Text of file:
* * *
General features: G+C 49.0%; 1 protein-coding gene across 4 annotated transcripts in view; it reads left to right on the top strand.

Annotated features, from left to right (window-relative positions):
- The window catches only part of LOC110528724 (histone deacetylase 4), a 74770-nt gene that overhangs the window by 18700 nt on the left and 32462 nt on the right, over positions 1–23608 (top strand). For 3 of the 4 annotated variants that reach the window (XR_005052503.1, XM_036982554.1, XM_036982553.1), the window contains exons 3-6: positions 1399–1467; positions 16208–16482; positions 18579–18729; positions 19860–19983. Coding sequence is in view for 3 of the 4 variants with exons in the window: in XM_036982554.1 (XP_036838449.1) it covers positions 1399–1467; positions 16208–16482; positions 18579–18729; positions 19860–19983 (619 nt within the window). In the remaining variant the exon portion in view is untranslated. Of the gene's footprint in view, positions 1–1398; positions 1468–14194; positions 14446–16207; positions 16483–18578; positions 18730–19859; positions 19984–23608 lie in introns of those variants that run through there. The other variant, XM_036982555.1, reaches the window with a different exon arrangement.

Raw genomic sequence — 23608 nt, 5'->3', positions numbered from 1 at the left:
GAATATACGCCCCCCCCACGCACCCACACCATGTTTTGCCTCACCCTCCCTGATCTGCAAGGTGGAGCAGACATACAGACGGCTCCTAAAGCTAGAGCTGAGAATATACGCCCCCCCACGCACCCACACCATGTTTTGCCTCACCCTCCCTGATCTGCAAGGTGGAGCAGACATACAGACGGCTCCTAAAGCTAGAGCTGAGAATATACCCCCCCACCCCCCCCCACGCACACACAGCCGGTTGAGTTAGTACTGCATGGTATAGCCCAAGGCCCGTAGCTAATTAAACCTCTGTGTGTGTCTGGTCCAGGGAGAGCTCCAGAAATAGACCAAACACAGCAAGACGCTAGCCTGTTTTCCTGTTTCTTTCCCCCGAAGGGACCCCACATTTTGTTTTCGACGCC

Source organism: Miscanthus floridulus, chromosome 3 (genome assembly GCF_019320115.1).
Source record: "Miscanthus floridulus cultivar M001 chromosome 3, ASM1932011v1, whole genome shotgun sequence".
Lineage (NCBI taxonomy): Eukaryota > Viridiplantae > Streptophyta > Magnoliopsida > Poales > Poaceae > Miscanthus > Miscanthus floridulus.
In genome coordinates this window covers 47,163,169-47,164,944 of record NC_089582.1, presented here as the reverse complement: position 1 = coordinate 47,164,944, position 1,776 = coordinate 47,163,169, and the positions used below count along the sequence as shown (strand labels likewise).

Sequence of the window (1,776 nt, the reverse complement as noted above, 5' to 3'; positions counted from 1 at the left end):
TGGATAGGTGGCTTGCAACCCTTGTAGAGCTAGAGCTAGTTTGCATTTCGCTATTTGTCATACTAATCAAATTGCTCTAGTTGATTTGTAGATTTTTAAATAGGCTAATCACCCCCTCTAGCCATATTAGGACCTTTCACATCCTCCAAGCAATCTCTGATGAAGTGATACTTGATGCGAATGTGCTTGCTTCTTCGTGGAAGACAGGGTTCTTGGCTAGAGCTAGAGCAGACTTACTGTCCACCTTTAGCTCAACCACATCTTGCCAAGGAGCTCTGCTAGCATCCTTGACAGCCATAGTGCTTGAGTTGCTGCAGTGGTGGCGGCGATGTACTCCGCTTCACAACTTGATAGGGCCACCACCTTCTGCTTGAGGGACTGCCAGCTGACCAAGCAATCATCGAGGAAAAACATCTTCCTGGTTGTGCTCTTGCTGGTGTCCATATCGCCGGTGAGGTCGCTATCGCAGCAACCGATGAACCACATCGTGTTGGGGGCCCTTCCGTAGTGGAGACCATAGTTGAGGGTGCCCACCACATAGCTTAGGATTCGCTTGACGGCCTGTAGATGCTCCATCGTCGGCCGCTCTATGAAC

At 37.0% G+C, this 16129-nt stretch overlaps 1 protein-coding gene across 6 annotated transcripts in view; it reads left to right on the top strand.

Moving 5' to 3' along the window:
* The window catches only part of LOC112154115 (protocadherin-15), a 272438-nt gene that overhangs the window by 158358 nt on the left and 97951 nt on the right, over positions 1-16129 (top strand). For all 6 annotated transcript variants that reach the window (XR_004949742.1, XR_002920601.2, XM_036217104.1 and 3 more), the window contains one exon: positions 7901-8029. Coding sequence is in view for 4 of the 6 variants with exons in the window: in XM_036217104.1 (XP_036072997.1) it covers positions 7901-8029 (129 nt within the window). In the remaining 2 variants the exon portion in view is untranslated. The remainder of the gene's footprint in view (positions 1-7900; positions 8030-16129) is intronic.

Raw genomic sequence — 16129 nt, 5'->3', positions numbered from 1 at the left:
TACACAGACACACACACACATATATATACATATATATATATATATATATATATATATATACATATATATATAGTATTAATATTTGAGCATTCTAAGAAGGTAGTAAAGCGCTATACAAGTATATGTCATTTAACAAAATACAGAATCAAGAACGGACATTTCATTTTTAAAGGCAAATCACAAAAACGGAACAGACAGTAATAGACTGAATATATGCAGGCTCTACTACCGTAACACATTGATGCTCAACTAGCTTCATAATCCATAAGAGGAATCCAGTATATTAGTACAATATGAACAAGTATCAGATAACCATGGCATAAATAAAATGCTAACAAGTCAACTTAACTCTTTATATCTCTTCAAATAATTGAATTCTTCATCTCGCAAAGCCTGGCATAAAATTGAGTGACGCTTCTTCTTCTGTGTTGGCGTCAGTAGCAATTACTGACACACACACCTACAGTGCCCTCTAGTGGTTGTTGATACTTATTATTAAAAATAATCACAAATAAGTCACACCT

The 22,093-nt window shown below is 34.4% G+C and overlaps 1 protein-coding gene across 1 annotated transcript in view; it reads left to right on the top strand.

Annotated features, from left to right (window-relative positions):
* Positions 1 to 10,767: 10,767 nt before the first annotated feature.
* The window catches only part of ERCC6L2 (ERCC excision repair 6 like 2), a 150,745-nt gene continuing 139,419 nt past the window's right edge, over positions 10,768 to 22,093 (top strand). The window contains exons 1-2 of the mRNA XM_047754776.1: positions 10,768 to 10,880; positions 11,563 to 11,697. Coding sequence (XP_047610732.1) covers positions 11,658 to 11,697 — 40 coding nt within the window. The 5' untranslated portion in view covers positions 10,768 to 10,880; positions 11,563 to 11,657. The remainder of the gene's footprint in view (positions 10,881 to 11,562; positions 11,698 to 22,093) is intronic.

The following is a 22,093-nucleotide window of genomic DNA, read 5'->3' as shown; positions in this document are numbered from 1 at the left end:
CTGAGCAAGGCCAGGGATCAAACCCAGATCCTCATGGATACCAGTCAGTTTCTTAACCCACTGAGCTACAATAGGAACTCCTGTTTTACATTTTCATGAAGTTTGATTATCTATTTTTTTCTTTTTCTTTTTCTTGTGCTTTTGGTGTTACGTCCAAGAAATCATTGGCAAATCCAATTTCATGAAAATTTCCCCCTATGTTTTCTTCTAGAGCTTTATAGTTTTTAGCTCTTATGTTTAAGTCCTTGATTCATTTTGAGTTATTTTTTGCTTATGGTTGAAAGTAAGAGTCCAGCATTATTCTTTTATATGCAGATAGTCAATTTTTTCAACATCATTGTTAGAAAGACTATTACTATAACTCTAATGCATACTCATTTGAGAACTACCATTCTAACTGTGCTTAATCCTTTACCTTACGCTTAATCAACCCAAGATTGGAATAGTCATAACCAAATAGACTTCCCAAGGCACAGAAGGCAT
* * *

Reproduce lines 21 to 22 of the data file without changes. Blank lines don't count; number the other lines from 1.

The following is a 22,093-nucleotide window of genomic DNA, read 5'->3' as shown; positions in this document are numbered from 1 at the left end:
CTGAGCAAGGCCAGGGATCAAACCCAGATCCTCATGGATACCAGTCAGTTTCTTAACCCACTGAGCTACAATAGGAACTCCTGTTTTACATTTTCATGAAGTTTGATTATCTATTTTTTTCTTTTTCTTTTTCTTGTGCTTTTGGTGTTACGTCCAAGAAATCATTGGCAAATCCAATTTCATGAAAATTTCCCCCTATGTTTTCTTCTAGAGCTTTATAGTTTTTAGCTCTTATGTTTAAGTCCTTGATTCATTTTGAGTTATTTTTTGCTTATGGTTGAAAGTAAGAGTCCAGCATTATTCTTTTATATGCAGATAGTCAATTTTTTCAACATCATTGTTAGAAAGACTATTACTATAACTCTAATGCATACTCATTTGAGAACTACCATTCTAACTGTGCTTAATCCTTTACCTTACGCTTAATCAACCCAAGATTGGAATAGTCATAACCAAATAGACTTCCCAAGGCACAGAAGGCAT